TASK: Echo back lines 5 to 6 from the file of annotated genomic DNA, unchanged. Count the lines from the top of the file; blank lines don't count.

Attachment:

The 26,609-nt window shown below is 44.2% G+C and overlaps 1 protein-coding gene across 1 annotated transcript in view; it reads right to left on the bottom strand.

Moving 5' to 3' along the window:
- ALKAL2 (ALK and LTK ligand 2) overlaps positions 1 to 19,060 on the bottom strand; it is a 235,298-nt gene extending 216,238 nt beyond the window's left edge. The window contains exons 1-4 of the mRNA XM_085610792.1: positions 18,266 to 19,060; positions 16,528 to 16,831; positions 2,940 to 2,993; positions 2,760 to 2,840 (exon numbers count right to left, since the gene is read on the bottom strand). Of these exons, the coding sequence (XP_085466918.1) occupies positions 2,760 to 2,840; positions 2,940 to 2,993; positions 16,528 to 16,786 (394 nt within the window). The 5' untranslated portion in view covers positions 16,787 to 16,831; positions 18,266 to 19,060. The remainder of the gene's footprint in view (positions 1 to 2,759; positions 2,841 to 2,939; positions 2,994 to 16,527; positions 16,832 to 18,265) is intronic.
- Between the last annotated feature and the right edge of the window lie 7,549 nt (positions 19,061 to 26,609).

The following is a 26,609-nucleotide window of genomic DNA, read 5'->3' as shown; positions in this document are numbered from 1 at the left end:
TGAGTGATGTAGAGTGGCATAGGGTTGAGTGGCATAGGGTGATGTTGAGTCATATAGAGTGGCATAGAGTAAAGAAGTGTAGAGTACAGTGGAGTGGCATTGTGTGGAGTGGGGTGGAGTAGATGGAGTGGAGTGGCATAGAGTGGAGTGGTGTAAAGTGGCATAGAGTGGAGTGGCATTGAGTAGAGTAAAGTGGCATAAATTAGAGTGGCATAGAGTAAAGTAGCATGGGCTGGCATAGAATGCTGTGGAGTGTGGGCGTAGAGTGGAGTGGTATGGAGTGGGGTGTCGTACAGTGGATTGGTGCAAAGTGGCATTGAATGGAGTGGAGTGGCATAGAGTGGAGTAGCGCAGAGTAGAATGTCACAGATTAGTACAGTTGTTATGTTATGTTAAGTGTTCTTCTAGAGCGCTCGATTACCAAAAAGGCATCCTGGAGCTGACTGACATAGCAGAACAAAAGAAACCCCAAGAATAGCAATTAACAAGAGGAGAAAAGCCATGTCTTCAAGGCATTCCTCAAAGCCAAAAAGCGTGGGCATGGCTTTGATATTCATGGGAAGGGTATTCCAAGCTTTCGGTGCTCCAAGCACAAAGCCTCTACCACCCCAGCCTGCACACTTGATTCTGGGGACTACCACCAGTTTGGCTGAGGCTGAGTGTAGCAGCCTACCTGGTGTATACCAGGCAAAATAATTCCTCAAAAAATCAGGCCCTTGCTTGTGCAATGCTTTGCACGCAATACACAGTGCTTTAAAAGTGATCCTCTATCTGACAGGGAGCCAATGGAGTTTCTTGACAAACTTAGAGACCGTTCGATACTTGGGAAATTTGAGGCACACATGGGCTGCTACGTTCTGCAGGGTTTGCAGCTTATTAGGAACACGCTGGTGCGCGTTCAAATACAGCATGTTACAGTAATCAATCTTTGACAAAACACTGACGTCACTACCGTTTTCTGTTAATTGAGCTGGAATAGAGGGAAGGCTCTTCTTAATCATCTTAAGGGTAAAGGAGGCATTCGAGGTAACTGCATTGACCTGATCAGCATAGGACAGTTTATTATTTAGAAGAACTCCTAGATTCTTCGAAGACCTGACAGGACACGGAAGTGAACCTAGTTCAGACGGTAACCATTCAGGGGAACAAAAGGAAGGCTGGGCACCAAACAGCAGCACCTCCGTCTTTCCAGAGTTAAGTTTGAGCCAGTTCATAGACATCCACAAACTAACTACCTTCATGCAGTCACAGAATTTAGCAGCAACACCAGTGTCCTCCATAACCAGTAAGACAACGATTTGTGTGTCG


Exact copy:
The following is a 26,609-nucleotide window of genomic DNA, read 5'->3' as shown; positions in this document are numbered from 1 at the left end:
TGAGTGATGTAGAGTGGCATAGGGTTGAGTGGCATAGGGTGATGTTGAGTCATATAGAGTGGCATAGAGTAAAGAAGTGTAGAGTACAGTGGAGTGGCATTGTGTGGAGTGGGGTGGAGTAGATGGAGTGGAGTGGCATAGAGTGGAGTGGTGTAAAGTGGCATAGAGTGGAGTGGCATTGAGTAGAGTAAAGTGGCATAAATTAGAGTGGCATAGAGTAAAGTAGCATGGGCTGGCATAGAATGCTGTGGAGTGTGGGCGTAGAGTGGAGTGGTATGGAGTGGGGTGTCGTACAGTGGATTGGTGCAAAGTGGCATTGAATGGAGTGGAGTGGCATAGAGTGGAGTAGCGCAGAGTAGAATGTCACAGATTAGTACAGTTGTTATGTTATGTTAAGTGTTCTTCTAGAGCGCTCGATTACCAAAAAGGCATCCTGGAGCTGACTGACATAGCAGAACAAAAGAAACCCCAAGAATAGCAATTAACAAGAGGAGAAAAGCCATGTCTTCAAGGCATTCCTCAAAGCCAAAAAGCGTGGGCATGGCTTTGATATTCATGGGAAGGGTATTCCAAGCTTTCGGTGCTCCAAGCACAAAGCCTCTACCACCCCAGCCTGCACACTTGATTCTGGGGACTACCACCAGTTTGGCTGAGGCTGAGTGTAGCAGCCTACCTGGTGTATACCAGGCAAAATAATTCCTCAAAAAATCAGGCCCTTGCTTGTGCAATGCTTTGCACGCAATACACAGTGCTTTAAAAGTGATCCTCTATCTGACAGGGAGCCAATGGAGTTTCTTGACAAACTTAGAGACCGTTCGATACTTGGGAAATTTGAGGCACACATGGGCTGCTACGTTCTGCAGGGTTTGCAGCTTATTAGGAACACGCTGGTGCGCGTTCAAATACAGCATGTTACAGTAATCAATCTTTGACAAAACACTGACGTCACTACCGTTTTCTGTTAATTGAGCTGGAATAGAGGGAAGGCTCTTCTTAATCATCTTAAGGGTAAAGGAGGCATTCGAGGTAACTGCATTGACCTGATCAGCATAGGACAGTTTATTATTTAGAAGAACTCCTAGATTCTTCGAAGACCTGACAGGACACGGAAGTGAACCTAGTTCAGACGGTAACCATTCAGGGGAACAAAAGGAAGGCTGGGCACCAAACAGCAGCACCTCCGTCTTTCCAGAGTTAAGTTTGAGCCAGTTCATAGACATCCACAAACTAACTACCTTCATGCAGTCACAGAATTTAGCAGCAACACCAGTGTCCTCCATAACCAGTAAGACAACGATTTGTGTGTCG